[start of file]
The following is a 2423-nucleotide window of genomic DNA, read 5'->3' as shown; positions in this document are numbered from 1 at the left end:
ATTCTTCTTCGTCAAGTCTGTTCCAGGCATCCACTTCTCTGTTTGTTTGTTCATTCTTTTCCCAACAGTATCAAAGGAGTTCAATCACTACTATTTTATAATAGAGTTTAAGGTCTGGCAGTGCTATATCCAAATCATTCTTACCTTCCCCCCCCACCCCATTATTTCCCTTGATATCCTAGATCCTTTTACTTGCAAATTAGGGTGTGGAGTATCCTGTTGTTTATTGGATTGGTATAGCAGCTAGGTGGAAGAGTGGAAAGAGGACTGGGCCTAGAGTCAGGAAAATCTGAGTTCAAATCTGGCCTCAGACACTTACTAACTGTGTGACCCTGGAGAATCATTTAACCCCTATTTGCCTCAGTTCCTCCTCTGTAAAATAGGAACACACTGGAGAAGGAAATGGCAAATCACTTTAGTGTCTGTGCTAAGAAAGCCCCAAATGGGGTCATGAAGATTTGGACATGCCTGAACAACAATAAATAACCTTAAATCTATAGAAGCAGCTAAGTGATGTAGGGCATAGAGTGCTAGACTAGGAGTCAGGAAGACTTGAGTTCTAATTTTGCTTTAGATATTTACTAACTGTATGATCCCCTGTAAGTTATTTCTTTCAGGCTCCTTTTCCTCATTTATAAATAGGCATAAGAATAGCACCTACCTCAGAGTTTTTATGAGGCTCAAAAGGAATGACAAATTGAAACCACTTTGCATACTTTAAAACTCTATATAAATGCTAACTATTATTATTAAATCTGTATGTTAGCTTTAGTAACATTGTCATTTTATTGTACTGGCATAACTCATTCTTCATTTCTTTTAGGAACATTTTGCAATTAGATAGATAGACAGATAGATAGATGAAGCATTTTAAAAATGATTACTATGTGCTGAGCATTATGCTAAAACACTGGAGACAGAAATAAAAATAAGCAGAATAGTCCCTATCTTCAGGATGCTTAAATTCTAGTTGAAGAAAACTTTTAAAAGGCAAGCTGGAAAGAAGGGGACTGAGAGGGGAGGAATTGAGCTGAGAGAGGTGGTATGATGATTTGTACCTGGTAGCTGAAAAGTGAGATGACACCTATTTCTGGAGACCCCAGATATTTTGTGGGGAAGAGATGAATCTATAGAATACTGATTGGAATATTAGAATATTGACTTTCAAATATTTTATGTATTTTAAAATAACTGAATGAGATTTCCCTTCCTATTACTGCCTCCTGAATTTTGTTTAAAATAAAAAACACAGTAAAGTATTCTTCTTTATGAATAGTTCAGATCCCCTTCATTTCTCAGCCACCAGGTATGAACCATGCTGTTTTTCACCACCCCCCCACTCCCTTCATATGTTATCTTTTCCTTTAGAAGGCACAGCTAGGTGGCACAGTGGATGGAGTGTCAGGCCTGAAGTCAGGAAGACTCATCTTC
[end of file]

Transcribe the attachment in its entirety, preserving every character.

The following is a 2423-nucleotide window of genomic DNA, read 5'->3' as shown; positions in this document are numbered from 1 at the left end:
ATTCTTCTTCGTCAAGTCTGTTCCAGGCATCCACTTCTCTGTTTGTTTGTTCATTCTTTTCCCAACAGTATCAAAGGAGTTCAATCACTACTATTTTATAATAGAGTTTAAGGTCTGGCAGTGCTATATCCAAATCATTCTTACCTTCCCCCCCCACCCCATTATTTCCCTTGATATCCTAGATCCTTTTACTTGCAAATTAGGGTGTGGAGTATCCTGTTGTTTATTGGATTGGTATAGCAGCTAGGTGGAAGAGTGGAAAGAGGACTGGGCCTAGAGTCAGGAAAATCTGAGTTCAAATCTGGCCTCAGACACTTACTAACTGTGTGACCCTGGAGAATCATTTAACCCCTATTTGCCTCAGTTCCTCCTCTGTAAAATAGGAACACACTGGAGAAGGAAATGGCAAATCACTTTAGTGTCTGTGCTAAGAAAGCCCCAAATGGGGTCATGAAGATTTGGACATGCCTGAACAACAATAAATAACCTTAAATCTATAGAAGCAGCTAAGTGATGTAGGGCATAGAGTGCTAGACTAGGAGTCAGGAAGACTTGAGTTCTAATTTTGCTTTAGATATTTACTAACTGTATGATCCCCTGTAAGTTATTTCTTTCAGGCTCCTTTTCCTCATTTATAAATAGGCATAAGAATAGCACCTACCTCAGAGTTTTTATGAGGCTCAAAAGGAATGACAAATTGAAACCACTTTGCATACTTTAAAACTCTATATAAATGCTAACTATTATTATTAAATCTGTATGTTAGCTTTAGTAACATTGTCATTTTATTGTACTGGCATAACTCATTCTTCATTTCTTTTAGGAACATTTTGCAATTAGATAGATAGACAGATAGATAGATGAAGCATTTTAAAAATGATTACTATGTGCTGAGCATTATGCTAAAACACTGGAGACAGAAATAAAAATAAGCAGAATAGTCCCTATCTTCAGGATGCTTAAATTCTAGTTGAAGAAAACTTTTAAAAGGCAAGCTGGAAAGAAGGGGACTGAGAGGGGAGGAATTGAGCTGAGAGAGGTGGTATGATGATTTGTACCTGGTAGCTGAAAAGTGAGATGACACCTATTTCTGGAGACCCCAGATATTTTGTGGGGAAGAGATGAATCTATAGAATACTGATTGGAATATTAGAATATTGACTTTCAAATATTTTATGTATTTTAAAATAACTGAATGAGATTTCCCTTCCTATTACTGCCTCCTGAATTTTGTTTAAAATAAAAAACACAGTAAAGTATTCTTCTTTATGAATAGTTCAGATCCCCTTCATTTCTCAGCCACCAGGTATGAACCATGCTGTTTTTCACCACCCCCCCACTCCCTTCATATGTTATCTTTTCCTTTAGAAGGCACAGCTAGGTGGCACAGTGGATGGAGTGTCAGGCCTGAAGTCAGGAAGACTCATCTTC